Consumer groups are urging the Federal Trade Commission to review comments by social media influencers for possible violations of the agency's guidance regarding nondisclosed native advertising.
Public Citizen, the Center for Digital Democracy, and the Campaign for a Commercial-Free Childhood sent a letter to the FTC's Bureau of Consumer Protection expressing concern "that the agency is failing to keep pace with developments in the social media space." Companies are routinely paying "influencers"—or social media users with a large following—to post endorsements of their products without disclosure, particularly on Instagram.
"A long-standing, core principle of fair advertising law in the United States is that people have a right to know when they are being advertised to," the groups wrote. "[D]isguised advertisements are inherently deceptive, because consumers do not know to apply appropriate screens. The issue is acute with disguised ads featuring paid endorsements, where deceived consumers believe admired celebrities are making genuine, self-directed and enthusiastic endorsements of brands, not realizing that those celebrities are instead paid and may not even use the touted brand."
Public Citizen conducted an investigation of the disclosure practices among movie stars, reality TV personalities, famous athletes, fitness gurus, fashion icons, and pop musicians and quickly found 113 influencers "who endorsed a product without disclosure." These noncompliant posts, including those from Rihanna to Victoria Justice, are not outliers, the groups wrote, adding that the cosmetics and weight-loss industries are prominent users of influencers.
The FTC needs to take action, and fast, the letter said. It encouraged the agency to investigate the current practices and take "aggressive enforcement action" against those that continue to engage in the practice of nondisclosed influencer advertisements.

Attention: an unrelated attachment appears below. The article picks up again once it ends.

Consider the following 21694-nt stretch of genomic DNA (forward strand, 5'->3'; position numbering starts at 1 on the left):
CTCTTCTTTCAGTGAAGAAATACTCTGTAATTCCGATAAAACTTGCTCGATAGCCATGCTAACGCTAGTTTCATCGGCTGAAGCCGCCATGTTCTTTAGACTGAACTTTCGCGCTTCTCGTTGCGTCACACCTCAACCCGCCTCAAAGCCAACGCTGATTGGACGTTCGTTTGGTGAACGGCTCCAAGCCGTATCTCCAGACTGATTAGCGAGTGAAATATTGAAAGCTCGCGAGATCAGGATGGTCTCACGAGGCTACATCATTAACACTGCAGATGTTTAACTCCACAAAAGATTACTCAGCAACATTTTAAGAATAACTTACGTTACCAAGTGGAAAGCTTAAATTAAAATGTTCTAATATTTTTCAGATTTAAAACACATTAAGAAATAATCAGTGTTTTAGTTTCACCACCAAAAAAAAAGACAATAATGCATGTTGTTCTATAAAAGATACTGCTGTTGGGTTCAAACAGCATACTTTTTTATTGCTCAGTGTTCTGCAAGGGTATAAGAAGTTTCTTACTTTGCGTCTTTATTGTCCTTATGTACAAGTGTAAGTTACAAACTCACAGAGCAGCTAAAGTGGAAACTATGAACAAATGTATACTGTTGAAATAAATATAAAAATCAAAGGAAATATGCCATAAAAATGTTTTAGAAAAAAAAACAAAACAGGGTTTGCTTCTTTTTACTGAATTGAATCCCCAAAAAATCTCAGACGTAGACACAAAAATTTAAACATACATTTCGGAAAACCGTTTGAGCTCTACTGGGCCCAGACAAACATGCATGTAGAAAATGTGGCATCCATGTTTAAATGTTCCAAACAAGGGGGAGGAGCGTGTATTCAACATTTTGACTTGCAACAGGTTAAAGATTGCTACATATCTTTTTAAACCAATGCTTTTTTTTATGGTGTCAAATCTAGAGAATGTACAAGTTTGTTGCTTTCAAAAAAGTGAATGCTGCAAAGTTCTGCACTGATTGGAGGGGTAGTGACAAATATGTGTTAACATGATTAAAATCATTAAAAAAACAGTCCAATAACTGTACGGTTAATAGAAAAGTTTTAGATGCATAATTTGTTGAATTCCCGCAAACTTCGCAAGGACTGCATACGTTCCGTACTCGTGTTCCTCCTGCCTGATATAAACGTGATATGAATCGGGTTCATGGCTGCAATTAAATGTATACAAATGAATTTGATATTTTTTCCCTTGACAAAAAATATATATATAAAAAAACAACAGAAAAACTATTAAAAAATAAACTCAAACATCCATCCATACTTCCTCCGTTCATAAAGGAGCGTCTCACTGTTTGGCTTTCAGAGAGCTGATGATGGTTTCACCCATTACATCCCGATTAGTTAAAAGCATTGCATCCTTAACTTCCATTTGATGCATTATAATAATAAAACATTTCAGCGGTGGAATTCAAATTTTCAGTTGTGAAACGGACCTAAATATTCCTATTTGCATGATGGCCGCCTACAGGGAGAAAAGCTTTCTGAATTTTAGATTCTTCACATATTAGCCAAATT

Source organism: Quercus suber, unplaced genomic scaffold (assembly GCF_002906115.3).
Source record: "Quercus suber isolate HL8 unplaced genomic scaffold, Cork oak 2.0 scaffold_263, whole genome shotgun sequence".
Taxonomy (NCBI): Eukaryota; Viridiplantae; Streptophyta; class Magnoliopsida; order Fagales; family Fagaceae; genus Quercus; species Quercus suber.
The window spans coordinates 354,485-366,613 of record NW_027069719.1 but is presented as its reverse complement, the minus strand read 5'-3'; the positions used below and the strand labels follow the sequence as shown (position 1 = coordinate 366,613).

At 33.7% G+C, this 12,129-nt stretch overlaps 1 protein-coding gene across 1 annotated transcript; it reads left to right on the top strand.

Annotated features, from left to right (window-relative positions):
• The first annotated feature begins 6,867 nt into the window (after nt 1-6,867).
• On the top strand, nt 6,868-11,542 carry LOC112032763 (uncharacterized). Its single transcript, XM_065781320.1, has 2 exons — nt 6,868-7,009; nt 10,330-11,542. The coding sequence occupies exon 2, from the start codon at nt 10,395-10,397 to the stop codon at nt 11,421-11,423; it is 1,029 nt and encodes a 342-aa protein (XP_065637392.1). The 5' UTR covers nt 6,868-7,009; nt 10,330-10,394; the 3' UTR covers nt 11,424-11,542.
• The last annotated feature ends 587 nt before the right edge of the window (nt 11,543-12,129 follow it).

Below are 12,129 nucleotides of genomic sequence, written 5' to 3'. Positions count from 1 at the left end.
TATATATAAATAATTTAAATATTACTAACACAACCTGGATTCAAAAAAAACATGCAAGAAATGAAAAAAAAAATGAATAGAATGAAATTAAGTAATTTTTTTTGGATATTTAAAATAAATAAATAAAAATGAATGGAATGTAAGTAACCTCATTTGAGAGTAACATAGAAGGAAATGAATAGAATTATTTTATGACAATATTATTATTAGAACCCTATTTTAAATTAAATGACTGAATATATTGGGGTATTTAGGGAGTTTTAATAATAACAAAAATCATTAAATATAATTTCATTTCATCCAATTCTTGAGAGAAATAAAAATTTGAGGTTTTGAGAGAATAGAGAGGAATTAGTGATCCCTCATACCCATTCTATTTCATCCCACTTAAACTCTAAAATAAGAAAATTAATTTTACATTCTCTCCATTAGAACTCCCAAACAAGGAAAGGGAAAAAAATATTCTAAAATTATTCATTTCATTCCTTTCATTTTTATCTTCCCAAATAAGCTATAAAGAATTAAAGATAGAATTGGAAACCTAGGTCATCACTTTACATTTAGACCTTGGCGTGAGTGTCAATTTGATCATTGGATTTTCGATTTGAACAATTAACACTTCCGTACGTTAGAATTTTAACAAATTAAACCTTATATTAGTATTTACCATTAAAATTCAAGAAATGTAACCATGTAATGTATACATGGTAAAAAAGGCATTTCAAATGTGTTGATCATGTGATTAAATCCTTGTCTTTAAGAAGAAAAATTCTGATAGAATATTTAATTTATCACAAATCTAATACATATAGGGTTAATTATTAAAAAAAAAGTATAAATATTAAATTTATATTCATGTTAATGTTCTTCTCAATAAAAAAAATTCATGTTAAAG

The letter also suggested that the agency begin its work by taking a closer look at products such as Flat Tummy Tea and companies such as L'Oreal USA. While the groups said the emphasis of enforcement activity should focus on advertisers, "the agency should also communicate with prominent influencers, especially the highest-compensated among them, and warn them that they too will be subject to enforcement action for future non-compliance with FTC rules."
"The very viability of FTC fair advertising rules is at stake," the letter stated. "Consumer deception through hidden advertisements is now pervasive in social media, particularly on Instagram. It's past time for the FTC to bring the industry into compliance with the law."
To read the letter from the consumer groups, click here.
Why it matters: The groups expressed concern that social media norms have already sufficiently evolved so that advertisers routinely contravene FTC policies as a non-objectionable matter of practice. "An important part of an FTC initiative must be to shift the center of gravity on social media so that advertisers take affirmative steps to ensure they comply with FTC rules designed to protect consumers from trickery and deception," according to the letter. "This problem has reached epidemic proportions. One agent who casts influencers estimates that there are 100,000 Instagram 'influencers' paid to endorse, a vast majority of whom do not disclose their advertisements."